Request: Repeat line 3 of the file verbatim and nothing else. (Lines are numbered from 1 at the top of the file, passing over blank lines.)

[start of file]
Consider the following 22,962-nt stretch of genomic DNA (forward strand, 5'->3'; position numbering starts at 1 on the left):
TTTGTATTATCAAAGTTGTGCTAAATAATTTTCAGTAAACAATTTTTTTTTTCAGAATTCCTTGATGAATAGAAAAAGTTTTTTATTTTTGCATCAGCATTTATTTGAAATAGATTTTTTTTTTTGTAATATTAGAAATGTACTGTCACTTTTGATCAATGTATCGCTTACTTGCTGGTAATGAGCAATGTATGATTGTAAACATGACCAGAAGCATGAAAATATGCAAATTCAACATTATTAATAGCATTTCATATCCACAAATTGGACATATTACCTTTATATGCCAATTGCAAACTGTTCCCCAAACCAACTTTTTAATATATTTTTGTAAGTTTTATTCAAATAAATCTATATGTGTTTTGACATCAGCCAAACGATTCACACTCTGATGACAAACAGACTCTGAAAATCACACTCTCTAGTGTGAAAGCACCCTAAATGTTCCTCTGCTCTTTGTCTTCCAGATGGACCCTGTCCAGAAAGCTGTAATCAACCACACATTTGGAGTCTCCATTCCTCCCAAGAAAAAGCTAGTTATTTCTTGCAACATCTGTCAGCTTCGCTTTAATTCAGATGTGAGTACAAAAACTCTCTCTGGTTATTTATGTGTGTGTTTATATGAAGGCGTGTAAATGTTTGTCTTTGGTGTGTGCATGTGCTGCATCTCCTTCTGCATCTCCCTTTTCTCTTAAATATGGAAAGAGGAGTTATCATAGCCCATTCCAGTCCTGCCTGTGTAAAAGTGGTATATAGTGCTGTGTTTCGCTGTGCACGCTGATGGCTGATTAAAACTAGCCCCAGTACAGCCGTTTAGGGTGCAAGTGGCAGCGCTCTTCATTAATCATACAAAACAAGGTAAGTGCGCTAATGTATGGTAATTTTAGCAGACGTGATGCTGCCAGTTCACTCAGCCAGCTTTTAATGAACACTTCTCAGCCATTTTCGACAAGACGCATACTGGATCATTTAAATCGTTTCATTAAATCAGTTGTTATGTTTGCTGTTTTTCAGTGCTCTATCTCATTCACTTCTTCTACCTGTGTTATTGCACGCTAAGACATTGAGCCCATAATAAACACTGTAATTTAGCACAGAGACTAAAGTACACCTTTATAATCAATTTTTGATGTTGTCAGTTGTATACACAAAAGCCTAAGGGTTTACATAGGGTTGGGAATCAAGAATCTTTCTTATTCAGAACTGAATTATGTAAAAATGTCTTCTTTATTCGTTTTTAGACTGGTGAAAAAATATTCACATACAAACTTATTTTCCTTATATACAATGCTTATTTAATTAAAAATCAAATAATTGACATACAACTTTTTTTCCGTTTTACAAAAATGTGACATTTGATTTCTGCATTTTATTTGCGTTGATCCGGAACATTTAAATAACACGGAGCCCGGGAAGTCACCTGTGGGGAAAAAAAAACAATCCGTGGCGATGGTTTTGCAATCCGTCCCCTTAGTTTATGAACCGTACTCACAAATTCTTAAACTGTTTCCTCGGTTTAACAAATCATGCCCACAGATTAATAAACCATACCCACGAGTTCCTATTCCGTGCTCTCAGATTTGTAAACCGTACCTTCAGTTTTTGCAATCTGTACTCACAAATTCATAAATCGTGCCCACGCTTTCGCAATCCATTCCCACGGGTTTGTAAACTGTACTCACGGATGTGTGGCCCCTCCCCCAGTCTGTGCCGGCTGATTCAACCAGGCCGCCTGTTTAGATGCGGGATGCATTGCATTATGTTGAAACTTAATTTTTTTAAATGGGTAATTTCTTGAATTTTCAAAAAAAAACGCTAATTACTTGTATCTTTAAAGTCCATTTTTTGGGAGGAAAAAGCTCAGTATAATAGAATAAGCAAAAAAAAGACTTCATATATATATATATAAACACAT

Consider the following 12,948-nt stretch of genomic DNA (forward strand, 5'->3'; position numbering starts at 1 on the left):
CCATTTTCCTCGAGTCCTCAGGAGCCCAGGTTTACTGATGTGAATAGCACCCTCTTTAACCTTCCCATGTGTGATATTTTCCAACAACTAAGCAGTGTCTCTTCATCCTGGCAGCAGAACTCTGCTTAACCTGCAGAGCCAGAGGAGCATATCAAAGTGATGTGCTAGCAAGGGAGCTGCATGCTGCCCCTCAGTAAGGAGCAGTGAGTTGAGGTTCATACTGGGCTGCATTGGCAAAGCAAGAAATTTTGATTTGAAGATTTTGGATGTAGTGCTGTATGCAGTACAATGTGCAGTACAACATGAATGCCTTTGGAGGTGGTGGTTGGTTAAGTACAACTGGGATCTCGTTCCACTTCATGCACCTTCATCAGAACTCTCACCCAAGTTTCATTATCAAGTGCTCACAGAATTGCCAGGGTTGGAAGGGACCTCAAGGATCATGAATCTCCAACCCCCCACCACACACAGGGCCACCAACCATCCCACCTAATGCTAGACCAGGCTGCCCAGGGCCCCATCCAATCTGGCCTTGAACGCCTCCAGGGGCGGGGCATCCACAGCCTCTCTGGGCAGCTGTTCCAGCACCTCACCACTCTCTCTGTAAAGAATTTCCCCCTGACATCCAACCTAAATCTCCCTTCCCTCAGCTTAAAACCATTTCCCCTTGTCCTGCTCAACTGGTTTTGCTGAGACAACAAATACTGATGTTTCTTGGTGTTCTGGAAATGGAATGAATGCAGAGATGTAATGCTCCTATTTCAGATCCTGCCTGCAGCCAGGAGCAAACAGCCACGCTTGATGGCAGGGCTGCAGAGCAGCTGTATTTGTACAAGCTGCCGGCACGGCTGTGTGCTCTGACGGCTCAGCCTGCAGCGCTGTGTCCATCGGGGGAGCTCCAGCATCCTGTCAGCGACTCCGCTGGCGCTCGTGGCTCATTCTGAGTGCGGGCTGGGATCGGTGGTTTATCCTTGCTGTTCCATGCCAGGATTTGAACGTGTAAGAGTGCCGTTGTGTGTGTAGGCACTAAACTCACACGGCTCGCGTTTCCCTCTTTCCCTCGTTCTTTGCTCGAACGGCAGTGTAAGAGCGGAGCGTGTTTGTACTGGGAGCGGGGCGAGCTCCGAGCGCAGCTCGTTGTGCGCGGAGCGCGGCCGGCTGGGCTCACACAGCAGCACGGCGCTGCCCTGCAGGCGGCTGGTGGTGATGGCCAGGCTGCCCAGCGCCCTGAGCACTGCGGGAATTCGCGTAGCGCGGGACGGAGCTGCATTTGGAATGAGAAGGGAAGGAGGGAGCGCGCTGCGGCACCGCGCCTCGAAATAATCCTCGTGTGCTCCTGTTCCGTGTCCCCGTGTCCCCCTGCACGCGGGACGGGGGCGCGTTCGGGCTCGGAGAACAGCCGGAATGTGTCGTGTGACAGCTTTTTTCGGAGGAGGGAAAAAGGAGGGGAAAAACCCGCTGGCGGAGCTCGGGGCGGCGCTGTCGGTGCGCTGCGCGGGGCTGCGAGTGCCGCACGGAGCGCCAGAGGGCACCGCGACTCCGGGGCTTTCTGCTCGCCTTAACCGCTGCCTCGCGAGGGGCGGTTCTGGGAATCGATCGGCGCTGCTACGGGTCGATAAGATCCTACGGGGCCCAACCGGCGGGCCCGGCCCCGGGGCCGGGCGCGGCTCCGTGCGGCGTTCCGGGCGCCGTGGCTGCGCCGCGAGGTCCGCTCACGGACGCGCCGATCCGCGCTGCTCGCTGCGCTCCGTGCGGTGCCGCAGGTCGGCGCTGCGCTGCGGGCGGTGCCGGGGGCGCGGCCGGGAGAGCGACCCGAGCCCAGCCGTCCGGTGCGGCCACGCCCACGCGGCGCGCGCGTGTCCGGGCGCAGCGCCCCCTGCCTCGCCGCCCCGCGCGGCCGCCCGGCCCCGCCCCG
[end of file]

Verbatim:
Consider the following 12,948-nt stretch of genomic DNA (forward strand, 5'->3'; position numbering starts at 1 on the left):